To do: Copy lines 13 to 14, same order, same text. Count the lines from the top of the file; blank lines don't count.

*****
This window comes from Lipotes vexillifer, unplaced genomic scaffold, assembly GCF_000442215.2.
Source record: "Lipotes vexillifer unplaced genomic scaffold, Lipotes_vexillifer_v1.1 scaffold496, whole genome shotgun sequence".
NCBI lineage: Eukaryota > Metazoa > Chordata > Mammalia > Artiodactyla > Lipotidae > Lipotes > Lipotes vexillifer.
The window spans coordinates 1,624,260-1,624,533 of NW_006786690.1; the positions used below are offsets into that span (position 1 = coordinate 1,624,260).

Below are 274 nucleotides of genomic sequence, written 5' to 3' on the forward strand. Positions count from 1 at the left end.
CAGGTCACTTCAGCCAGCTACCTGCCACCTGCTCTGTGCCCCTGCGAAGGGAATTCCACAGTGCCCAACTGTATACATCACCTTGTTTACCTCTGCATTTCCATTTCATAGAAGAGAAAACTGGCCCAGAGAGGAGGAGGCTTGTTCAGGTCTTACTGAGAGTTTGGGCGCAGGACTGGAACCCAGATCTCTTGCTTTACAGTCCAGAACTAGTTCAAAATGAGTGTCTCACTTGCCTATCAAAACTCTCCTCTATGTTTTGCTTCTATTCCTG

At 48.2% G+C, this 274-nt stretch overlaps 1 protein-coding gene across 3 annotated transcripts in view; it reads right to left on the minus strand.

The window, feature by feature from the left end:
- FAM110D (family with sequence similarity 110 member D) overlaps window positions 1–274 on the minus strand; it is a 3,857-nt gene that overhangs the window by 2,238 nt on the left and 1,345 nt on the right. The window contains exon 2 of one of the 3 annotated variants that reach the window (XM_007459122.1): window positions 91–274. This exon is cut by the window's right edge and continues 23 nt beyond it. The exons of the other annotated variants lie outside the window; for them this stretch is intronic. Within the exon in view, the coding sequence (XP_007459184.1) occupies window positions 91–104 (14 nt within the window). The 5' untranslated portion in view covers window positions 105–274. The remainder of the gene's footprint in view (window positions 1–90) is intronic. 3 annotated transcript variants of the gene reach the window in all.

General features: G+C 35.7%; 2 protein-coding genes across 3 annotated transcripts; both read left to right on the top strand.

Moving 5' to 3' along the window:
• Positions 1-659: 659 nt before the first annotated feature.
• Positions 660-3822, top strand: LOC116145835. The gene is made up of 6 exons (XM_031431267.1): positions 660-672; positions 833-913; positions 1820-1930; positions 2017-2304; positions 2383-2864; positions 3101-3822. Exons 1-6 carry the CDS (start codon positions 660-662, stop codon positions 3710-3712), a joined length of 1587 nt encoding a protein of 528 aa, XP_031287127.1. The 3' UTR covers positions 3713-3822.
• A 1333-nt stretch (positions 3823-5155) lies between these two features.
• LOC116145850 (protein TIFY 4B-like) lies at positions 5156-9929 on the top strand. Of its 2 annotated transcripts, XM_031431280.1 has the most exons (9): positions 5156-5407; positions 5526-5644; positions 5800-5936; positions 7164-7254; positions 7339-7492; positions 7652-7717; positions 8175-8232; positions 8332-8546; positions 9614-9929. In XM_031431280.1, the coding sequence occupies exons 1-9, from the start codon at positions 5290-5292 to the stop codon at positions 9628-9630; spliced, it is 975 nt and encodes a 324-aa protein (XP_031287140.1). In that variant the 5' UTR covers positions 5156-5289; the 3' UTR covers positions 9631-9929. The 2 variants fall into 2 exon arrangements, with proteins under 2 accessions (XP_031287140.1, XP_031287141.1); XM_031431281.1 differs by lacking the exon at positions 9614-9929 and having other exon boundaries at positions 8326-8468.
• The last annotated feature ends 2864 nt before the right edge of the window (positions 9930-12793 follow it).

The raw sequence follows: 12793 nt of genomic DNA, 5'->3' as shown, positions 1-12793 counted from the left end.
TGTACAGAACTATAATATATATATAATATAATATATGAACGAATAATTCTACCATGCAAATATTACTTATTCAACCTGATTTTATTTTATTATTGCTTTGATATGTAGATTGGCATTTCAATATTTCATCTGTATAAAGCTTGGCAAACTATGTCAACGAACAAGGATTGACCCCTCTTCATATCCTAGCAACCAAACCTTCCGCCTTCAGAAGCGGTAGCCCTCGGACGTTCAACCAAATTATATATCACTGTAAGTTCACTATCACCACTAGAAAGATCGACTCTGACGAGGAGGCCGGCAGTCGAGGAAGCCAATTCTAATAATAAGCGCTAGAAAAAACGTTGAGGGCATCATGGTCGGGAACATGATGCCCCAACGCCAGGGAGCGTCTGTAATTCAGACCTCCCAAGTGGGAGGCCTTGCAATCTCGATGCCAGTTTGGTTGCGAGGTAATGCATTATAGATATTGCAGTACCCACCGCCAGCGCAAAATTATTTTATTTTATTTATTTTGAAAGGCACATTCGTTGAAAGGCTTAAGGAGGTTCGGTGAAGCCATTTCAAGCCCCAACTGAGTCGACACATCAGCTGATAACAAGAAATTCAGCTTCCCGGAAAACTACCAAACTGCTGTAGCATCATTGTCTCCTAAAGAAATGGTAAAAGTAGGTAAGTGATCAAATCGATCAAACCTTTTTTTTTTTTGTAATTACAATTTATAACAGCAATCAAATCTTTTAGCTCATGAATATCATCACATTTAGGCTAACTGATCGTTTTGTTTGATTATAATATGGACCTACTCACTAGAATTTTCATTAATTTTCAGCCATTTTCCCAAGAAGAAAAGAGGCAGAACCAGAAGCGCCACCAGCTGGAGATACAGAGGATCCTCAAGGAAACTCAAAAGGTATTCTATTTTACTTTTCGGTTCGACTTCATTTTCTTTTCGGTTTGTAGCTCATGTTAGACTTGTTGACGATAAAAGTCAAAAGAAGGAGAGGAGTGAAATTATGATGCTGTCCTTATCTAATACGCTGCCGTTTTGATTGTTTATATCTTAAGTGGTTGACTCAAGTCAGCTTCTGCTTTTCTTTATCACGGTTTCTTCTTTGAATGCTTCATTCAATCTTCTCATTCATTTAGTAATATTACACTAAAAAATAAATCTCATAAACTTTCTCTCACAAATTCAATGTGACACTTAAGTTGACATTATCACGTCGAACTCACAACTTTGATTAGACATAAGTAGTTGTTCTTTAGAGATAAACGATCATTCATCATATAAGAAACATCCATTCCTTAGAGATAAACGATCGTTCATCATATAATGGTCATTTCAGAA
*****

• Positions 660-3822, top strand: LOC116145835. The gene is made up of 6 exons (XM_031431267.1): positions 660-672; positions 833-913; positions 1820-1930; positions 2017-2304; positions 2383-2864; positions 3101-3822. Exons 1-6 carry the CDS (start codon positions 660-662, stop codon positions 3710-3712), a joined length of 1587 nt encoding a protein of 528 aa, XP_031287127.1. The 3' UTR covers positions 3713-3822.
• A 1333-nt stretch (positions 3823-5155) lies between these two features.